Countries in the Middle East are increasingly focusing on a move towards low-carbon economies. With sustainability being a vital part of state visions, Gulf nations are actively working to build 80 GW capacity through renewable sources by 2030. Ambitious as it may seem, the target is not just achievable but way below the renewable’s potential of the region. Owing to the Gulf’s geographic features and arid climate, the scope of solar surpasses any other form of renewables in the region.
According to the International Renewable Energy Agency’s (IRENA) projections reported in Renewable Energy Market Analysis: GCC 2019, solar sector alone can produce 89% of new jobs within the region’s renewables industry by 2030. The projection follows IRENA’s estimate that 60% of the Gulf region’s surface area makes it an ideal host for solar PV deployment. Capitalizing on even one percent of this area can result in the production of 470 GW of energy. What increases the overall appeal of solar in the Middle East is that PV modules are now 75% cheaper than their price in 2009. With the cost of solar technologies continuing a downward trajectory, prospects of PV systems are more promising than ever before.
That said, like any innovation, these promises of solar are not short of pitfalls. In the absence of appropriate deployment, a PV system may not provide the ideal solution to your energy needs. In fact, what makes a PV system successful depends on several factors including design, sizing, installation methods, panel types, cost, life cycle and usage. Here we look into all these elements to help you make the right decision for your project.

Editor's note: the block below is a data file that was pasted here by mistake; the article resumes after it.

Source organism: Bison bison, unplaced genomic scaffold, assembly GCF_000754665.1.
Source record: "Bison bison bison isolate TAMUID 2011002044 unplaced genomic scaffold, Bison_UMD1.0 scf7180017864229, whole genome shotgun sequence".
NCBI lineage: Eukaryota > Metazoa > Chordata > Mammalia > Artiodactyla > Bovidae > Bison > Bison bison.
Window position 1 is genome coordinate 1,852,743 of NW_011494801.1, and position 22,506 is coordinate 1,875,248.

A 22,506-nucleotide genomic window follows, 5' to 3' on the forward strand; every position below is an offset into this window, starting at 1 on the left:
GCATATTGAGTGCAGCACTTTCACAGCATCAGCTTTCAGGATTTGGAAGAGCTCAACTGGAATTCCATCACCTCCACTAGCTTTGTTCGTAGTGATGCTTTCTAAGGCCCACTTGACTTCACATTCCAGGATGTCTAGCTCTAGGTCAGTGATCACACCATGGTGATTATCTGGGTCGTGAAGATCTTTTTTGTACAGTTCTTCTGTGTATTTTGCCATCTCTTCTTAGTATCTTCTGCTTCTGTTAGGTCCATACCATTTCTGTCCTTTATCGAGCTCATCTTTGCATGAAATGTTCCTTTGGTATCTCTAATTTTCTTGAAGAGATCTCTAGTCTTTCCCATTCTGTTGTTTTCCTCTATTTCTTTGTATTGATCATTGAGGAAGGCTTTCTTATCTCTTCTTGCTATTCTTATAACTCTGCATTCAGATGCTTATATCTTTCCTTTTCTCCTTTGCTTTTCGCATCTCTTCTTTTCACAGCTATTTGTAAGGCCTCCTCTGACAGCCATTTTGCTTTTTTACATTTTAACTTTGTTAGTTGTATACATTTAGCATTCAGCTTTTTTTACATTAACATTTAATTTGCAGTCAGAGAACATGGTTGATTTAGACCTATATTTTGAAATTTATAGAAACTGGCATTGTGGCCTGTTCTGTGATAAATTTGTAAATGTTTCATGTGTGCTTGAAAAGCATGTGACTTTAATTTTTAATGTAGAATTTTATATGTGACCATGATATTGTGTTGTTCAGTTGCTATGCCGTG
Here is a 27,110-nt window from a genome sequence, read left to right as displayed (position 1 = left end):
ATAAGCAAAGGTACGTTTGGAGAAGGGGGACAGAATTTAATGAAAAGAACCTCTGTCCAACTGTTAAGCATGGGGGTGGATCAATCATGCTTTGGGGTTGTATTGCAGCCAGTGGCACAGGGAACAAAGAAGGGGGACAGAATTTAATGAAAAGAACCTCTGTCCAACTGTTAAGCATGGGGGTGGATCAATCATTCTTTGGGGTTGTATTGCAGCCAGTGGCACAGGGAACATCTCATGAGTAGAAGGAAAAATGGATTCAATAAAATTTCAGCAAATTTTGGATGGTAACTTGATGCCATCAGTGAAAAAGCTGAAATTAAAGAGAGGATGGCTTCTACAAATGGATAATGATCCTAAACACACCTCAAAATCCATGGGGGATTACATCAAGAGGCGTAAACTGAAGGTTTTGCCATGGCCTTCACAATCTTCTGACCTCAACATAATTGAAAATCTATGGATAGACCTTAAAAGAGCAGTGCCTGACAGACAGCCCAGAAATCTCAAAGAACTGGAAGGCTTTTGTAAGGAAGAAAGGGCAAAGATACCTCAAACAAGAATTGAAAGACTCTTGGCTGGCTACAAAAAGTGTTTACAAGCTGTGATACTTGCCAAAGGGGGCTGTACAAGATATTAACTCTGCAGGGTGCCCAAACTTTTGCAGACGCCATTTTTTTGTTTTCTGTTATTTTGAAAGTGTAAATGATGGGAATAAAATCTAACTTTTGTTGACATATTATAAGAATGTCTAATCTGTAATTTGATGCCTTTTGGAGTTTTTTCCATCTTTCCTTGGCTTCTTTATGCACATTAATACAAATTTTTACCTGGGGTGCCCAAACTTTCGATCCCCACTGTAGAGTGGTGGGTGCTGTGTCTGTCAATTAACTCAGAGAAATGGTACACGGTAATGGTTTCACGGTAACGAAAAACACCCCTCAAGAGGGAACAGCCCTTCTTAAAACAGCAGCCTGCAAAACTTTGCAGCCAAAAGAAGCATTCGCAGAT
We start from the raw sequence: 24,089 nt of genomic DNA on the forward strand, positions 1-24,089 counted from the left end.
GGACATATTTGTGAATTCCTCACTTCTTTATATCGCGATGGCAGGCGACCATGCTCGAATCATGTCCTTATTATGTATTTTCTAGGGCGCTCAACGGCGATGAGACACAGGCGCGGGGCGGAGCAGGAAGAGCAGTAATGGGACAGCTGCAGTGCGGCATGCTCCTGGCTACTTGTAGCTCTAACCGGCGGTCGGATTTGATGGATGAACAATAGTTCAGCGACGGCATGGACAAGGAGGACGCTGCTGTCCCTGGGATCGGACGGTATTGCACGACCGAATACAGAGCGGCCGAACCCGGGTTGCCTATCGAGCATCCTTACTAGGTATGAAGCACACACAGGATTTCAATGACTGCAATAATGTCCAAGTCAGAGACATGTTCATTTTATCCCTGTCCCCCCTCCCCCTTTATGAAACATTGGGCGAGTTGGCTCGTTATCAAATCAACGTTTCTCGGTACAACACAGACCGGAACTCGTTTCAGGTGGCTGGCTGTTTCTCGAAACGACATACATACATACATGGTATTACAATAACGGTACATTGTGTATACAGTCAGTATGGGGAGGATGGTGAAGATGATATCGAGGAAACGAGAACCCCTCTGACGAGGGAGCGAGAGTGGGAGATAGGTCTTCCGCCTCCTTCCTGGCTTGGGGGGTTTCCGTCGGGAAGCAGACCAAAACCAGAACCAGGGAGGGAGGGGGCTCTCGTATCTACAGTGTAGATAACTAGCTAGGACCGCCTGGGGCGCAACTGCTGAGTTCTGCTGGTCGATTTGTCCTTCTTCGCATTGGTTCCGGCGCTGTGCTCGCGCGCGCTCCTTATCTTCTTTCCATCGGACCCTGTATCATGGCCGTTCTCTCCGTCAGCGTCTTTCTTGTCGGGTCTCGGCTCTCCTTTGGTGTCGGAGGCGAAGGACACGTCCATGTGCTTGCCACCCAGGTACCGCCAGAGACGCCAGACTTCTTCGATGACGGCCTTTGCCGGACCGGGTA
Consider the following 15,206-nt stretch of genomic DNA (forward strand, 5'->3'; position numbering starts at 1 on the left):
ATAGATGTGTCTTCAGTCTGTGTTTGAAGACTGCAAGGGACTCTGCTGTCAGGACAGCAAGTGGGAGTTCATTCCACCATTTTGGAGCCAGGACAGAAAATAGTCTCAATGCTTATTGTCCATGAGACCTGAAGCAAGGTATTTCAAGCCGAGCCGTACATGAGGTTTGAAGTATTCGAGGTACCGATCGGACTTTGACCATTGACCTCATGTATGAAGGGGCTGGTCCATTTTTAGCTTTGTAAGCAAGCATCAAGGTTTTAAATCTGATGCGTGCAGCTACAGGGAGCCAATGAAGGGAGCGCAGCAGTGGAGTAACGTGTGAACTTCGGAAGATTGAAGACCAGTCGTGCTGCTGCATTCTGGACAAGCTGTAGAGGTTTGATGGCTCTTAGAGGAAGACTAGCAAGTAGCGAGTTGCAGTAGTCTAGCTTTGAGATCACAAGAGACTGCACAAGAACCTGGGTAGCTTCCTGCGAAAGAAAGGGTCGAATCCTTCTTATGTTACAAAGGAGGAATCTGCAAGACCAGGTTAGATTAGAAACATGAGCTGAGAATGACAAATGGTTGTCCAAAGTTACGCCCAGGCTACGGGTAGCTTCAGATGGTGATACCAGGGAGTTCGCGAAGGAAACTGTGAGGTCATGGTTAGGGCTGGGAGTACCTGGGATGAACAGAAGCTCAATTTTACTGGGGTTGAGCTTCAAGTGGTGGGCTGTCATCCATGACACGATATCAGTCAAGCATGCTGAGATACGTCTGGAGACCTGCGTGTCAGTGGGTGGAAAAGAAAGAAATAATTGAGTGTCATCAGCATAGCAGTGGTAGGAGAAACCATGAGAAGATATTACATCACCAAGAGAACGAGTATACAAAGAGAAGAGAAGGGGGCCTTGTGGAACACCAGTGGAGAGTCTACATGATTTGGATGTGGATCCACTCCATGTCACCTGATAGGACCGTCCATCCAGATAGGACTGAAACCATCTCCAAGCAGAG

The first question to be addressed before going into system details is about the fundamental design of your PV solar system. Is it going to be off-grid or on-grid? An on-grid system is connected to the main grid where power produced in excess is sent to the grid which works as a storage unit of energy for future use. An off-grid system, on the other hand, uses its own batteries to store the extra energy generated during the day. Going on-grid may be the most cost-effective and space-efficient choice, but its execution depends on the availability of the main grid’s capacity to incorporate the electrical power generated by PV solar panels. In the absence of an existing grid, you can build an off-grid system unless the scale of your project makes it more practical to invest on arranging a grid connection.
The size of your PV solar system depends on the amount of power you want to generate to meet your energy needs. Is your project a house or an office facility, a mall or a factory? All these questions will help you provide answers to your capacity needs. The easiest approach here is to use electricity bills of existing or similar facilities as a point of reference. Knowing the average amount of energy consumed over the years is a good starting point to set your energy demand required from the PV system. From here onwards, you can apply this essential knowledge to determine the number and size of solar panels, inverters, controllers and batteries among other components. This, however, is subject to the amount of space you can utilize to incorporate solar features. As a rule of thumb, the percentage of a facility’s space used up by solar PV system should not exceed 30% to maintain the architectural or curb appeal of your project.
Types of PV panels: